Diamond Project / Terry & Terry Architecture

© Ethan Kaplan

Terry & Terry Architecture designed this modern house with a shared language of simple materials and clean detailing throughout that unifies the space. This aesthetic creates the warmth and calmness essential for a family in an urban setting without distracting from the simple beauty of well juxtaposed spaces.

Architect: Terry & Terry Architecture
Location: San Francisco, California,
Project Team: Alex Terry AIA, Ivan Terry
Engineer: Santos Urrutia Structural Engineers Inc.
Landscape: Gentry Landscapes
General contractor: Timberline Construction
Project Area: 2,300 sqf
Project Year: 2007
Photographs: Ethan Kaplan, Joe Fletcher, Alex Terry

© Ethan Kaplan

The main floor sits at garden level. It contains the common spaces, beginning with a view balcony at the front of the house that extends from the living room, back to a large, kitchen/dining area that opens to rear, outdoor living spaces.

© Joe Fletcher

Sloping roof planes hover above, and are contained between the longitudinal concrete walls. Strategic gaps or fissures were formed between roof and walls to illuminate the walls with natural light. Large glazed openings in the front and rear of the house create transparency between indoor and outdoor spaces.

© Ethan Kaplan

The lower portion of the dwelling holds the less public spaces – guest room, children’s playroom, and utilities. An ample, yet thoughtful selection of glazed openings gently brings daylight into the home, and makes the best of views allowed by the site.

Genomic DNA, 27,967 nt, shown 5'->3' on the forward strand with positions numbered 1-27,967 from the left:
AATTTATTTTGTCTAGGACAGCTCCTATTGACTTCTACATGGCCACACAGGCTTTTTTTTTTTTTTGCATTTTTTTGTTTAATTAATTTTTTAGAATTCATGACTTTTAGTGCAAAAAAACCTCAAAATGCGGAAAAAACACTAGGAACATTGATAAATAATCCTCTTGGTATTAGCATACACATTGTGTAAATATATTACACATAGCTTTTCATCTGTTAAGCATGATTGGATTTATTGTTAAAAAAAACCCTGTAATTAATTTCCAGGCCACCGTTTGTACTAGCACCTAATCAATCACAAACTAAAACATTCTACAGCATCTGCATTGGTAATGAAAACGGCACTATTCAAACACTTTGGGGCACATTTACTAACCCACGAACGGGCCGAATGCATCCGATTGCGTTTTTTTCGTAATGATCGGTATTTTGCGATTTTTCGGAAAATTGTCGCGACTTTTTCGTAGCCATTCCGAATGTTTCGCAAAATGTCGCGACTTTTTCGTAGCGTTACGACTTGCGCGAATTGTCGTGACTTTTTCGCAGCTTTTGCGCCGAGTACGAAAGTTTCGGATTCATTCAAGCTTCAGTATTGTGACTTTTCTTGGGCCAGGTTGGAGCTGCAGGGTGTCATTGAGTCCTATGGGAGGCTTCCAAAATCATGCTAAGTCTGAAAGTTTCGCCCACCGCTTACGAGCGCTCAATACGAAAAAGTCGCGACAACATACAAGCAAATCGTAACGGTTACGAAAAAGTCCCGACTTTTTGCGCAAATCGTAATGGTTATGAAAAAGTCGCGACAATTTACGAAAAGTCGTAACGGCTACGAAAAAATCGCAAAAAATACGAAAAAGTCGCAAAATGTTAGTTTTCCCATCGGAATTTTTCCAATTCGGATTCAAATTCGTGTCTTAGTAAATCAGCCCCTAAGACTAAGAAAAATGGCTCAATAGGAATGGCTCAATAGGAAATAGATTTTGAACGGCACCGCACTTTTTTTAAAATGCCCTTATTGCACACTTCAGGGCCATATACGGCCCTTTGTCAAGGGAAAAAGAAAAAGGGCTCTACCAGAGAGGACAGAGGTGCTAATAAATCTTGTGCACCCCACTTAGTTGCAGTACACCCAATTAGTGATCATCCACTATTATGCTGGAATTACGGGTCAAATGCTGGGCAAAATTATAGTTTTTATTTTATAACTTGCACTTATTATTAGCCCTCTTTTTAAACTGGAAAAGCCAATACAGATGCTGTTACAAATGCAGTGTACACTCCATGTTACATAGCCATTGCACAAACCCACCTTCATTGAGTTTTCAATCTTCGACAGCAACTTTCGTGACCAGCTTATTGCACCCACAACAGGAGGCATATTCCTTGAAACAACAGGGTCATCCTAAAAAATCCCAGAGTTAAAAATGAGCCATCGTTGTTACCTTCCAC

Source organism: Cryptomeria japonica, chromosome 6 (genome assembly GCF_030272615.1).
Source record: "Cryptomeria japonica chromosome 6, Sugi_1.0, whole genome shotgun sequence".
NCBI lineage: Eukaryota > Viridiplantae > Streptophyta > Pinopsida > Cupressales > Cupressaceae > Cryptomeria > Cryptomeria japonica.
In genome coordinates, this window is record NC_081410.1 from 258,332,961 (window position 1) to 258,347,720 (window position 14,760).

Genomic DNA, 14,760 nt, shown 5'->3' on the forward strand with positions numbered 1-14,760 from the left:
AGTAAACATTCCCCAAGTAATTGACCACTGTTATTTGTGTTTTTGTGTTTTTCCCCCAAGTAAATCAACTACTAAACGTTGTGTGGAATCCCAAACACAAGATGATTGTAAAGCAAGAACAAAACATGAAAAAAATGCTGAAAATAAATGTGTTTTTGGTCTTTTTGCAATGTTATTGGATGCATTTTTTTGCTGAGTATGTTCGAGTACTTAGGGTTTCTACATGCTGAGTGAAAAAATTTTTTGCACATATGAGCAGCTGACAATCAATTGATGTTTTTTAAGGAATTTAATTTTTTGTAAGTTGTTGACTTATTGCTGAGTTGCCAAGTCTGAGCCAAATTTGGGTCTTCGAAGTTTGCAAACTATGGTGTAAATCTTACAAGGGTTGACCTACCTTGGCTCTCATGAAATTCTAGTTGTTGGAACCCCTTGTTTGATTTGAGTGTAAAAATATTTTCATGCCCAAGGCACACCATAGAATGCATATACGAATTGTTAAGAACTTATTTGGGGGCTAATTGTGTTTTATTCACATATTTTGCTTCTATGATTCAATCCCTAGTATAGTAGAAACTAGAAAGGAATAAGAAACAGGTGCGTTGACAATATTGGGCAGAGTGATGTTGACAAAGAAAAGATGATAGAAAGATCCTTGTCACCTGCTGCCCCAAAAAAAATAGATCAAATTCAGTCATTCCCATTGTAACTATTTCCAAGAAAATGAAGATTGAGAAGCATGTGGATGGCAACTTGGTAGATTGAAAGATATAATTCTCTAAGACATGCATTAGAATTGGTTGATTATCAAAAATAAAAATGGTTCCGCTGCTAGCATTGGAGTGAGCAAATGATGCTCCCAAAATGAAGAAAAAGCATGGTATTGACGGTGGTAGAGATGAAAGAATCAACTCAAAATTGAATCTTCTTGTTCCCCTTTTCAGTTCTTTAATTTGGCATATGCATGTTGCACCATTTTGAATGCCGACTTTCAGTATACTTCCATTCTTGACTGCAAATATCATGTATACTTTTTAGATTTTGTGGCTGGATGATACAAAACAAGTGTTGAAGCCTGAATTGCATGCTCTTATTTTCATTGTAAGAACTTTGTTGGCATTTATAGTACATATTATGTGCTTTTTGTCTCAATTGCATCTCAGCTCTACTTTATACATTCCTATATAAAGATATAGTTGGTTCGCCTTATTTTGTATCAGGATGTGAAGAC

© Joe Fletcher

A roof deck is inserted at the top of the house and functions as a continuation of the garden living space. The roof deck also provides a unique connection to the surrounding hills speckled with the pastels of the San Francisco neighborhoods.

© Ethan Kaplan

A detached garden studio is located at the rear of the property. This small satellite structure serves as a home office, and as additional family space.

site section-Alex Terry

Concrete walls form the sides of the house, and continue to the rear to enclose the backyard. A third concrete wall extends vertically from the garage structure below to form the fireplace and chimney. This use of concrete provides thermal mass for energy efficiency. The concrete absorbs heat energy during the day, keeping the interior comfortable, and helping to maintain a moderate, baseline temperature for the cooler evenings. Since the house is located in a relatively dense urban area, the concrete walls also add protection against fire.

© Alex Terry

Between the perimeter concrete walls, we used a combination of transparent glass and wood-skinned walls. The Ipe wood skin is devised as a double wall system, in which horizontal Ipe strips are placed over vertical, furring strips. This allows ventilation between the skin and the underlying wall, thus avoiding heat build up in the wall and interior spaces.

© Ethan Kaplan
Cite: "Diamond Project / Terry & Terry Architecture" 14 Apr 2011. ArchDaily. Accessed 18 Dec 2014. <http://www.archdaily.com/?p=126771>
  • the_Dude

    Nice detailing, nice diagramatic section, I like the intent.
    Great leaning wall in the bathroom, looks interesting!
    t_D